There was a thread recently on the issue of debt, and it touched on our motivations for spending beyond our means. I feel that on one level, it stems from a starvation of the spirit; we feel isolated and fearful, and like infants we reach out to any object within our grasp for reassurance. One unintended consequence is that this infantile clinging to possessions can isolate us even further. We become infatuated with status symbols, and even get territorial. I'm not calling for a property-less world, but I suspect a deeper perspective of "it's only stuff" would go a long way toward a healthier world. It would enable us to let go of things when their usefulness passes, enriching community for everyone as we respond to one anothers' material needs on a more personal level.
I was fortunate enough to grow up in one of the finest school districts in the United States, but I've noticed that over the years I've become a little complacent in my intellectual pursuits. It's easy to let habit take over in the absence of some outside force holding one accountable. Last year I decided to push back with a reading program to fill the gaps in my formal education. I read a lot of authors from the literary canon in school, but somehow I missed several heavyweights like Dante, Plato, and Darwin. I'm a free spirit by nature, so I've let impulse guide me though a list of classics. My dog has been helpful as well with his own program of eating some of the finest offerings of my own home collection. Border collies really are natural leaders! I know I'd be lost without him.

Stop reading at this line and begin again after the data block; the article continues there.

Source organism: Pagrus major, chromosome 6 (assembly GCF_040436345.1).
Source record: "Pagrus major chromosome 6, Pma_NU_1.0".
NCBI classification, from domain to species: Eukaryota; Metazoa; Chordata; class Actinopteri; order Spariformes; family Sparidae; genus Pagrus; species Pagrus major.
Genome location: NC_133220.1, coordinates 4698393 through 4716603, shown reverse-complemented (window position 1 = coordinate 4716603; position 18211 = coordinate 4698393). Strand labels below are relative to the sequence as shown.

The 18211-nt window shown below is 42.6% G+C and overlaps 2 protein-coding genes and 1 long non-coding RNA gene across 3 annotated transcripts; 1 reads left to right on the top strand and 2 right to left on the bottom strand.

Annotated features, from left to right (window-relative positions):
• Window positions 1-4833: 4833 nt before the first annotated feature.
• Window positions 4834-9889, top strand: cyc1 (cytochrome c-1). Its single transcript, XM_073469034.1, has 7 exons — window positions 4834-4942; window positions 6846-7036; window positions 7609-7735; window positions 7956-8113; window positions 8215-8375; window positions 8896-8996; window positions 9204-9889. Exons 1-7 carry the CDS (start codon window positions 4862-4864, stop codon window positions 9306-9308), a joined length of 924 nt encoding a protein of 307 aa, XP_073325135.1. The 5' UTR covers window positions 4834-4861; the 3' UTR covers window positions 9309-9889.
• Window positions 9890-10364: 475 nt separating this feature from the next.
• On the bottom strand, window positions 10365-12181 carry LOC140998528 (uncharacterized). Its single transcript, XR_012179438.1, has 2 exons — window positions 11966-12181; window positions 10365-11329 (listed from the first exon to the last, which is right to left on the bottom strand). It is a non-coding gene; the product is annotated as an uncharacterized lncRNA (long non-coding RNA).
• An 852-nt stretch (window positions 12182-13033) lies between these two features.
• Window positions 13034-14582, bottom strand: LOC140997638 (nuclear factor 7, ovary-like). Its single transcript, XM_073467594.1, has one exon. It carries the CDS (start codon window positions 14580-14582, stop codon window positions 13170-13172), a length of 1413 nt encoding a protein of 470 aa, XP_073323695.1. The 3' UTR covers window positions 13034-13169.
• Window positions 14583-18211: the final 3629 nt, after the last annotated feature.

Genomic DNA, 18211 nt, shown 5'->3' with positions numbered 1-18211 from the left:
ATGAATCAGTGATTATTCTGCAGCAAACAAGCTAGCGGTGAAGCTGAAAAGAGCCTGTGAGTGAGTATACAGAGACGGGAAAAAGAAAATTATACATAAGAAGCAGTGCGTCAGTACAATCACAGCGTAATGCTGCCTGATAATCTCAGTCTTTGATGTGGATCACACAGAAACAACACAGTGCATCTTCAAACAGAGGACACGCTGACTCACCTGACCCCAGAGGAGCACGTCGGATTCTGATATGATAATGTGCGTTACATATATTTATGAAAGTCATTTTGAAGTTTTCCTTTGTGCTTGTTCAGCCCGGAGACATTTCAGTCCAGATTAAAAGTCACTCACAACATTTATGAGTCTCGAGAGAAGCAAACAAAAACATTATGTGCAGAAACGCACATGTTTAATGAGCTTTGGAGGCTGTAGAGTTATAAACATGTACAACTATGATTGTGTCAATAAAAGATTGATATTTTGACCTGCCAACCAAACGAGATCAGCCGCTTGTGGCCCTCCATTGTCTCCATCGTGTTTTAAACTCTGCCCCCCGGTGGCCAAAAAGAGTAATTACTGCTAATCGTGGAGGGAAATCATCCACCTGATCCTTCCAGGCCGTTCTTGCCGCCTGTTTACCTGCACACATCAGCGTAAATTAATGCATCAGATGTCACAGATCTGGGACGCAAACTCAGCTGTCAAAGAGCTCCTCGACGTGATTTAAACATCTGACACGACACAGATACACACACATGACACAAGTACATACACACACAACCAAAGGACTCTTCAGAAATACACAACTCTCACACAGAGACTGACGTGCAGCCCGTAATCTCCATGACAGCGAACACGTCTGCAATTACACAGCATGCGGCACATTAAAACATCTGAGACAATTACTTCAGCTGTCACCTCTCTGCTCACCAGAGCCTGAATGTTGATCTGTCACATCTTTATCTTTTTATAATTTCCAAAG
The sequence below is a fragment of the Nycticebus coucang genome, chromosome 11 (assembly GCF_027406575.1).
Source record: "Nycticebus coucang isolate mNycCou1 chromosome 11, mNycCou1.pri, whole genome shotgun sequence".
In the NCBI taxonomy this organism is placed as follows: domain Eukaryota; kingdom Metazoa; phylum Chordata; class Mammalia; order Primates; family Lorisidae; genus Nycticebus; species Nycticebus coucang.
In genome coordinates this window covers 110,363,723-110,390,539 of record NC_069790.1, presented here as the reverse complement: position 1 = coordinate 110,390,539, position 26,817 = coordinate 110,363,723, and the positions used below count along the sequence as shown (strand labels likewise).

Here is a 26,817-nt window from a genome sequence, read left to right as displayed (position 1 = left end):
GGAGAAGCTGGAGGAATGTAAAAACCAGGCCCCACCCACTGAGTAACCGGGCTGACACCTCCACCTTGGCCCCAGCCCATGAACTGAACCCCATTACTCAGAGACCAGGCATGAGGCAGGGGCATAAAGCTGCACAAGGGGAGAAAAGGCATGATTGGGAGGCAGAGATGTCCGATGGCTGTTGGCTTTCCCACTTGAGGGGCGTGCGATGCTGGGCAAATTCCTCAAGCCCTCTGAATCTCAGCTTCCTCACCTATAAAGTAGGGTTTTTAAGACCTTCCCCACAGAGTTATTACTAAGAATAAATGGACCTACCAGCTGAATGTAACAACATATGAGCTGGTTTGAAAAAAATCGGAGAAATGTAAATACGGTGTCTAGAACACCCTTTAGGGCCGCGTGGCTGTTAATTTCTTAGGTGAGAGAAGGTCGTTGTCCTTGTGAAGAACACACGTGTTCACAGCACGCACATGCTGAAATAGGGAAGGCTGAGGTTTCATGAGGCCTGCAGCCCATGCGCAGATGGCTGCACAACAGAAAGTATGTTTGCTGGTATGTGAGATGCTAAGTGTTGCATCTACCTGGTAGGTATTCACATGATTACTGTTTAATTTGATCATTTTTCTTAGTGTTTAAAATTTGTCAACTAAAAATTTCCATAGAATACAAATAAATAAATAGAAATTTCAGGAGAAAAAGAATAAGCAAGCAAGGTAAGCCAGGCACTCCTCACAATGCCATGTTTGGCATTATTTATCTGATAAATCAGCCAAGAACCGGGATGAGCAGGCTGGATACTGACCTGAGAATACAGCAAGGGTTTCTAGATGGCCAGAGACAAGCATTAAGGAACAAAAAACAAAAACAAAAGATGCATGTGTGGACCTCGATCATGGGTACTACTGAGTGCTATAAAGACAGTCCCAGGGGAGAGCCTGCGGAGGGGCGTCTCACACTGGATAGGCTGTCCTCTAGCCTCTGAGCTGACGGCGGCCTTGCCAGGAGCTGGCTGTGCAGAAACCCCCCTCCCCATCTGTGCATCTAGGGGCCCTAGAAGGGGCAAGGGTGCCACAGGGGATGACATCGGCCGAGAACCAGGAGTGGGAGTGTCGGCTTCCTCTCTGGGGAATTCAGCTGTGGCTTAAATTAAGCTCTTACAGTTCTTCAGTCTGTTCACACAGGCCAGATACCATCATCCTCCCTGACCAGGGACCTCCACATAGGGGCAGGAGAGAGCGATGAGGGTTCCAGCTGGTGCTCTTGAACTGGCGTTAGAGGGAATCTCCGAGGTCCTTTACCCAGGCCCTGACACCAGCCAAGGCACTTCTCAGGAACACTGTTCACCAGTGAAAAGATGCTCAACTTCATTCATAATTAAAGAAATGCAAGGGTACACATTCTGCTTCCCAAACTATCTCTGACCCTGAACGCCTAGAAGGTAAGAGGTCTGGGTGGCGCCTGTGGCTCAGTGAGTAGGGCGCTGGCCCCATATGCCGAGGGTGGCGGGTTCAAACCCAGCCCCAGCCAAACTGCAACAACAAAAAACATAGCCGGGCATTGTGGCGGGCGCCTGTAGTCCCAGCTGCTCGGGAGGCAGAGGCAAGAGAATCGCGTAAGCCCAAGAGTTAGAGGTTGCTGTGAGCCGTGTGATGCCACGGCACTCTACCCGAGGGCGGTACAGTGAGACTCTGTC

My library card has been my best friend through the process. It was a great partnership until a flash flood devastated my city's main downtown branch a few weeks ago. Not only did the flood close down the physical facility but several citywide online resources as well - gone are the interlibrary loan service, the ability to transfer any books to another branch for pickup, and even sections of the overall catalog. In the meantime I've plumbed the depths of my own bookshelves, but I've been a little frustrated. I haven't enjoyed that "kid in a candy store" sense of fun in a while now, and it's affected my motivation. My fearless leader solved the problem this morning. We were out on our morning walk when he pulled me toward a small cardboard box brimming with paperbacks. I looked down expecting to see a stash of bodice-rippers, but I was overjoyed to find several serious authors. Mailer! Thoreau! Atwood! Nin! Burgess! And that's just the top layer of the box. I did find a couple of mildew spots, but otherwise they were in perfect condition.
This box should keep me off the streets for quite a while. When I'm done? I think the only appropriate course would be to share and share alike, as the previous owner did. I used to donate my used books to the library until a friend with a checkered past made a very compelling argument. Books are a lifeline for a literal captive audience, and all his reading inspired him to write a novel of his own. It was a critical step in his own recovery as a productive citizen. So I'll drop them off at the county jail and give the inmates respite from the back issues of Better Homes and Gardens I saw littering the bin last time I made a donation. I hope they enjoy them. And if they don't? That's all right.
After all, it's only stuff.
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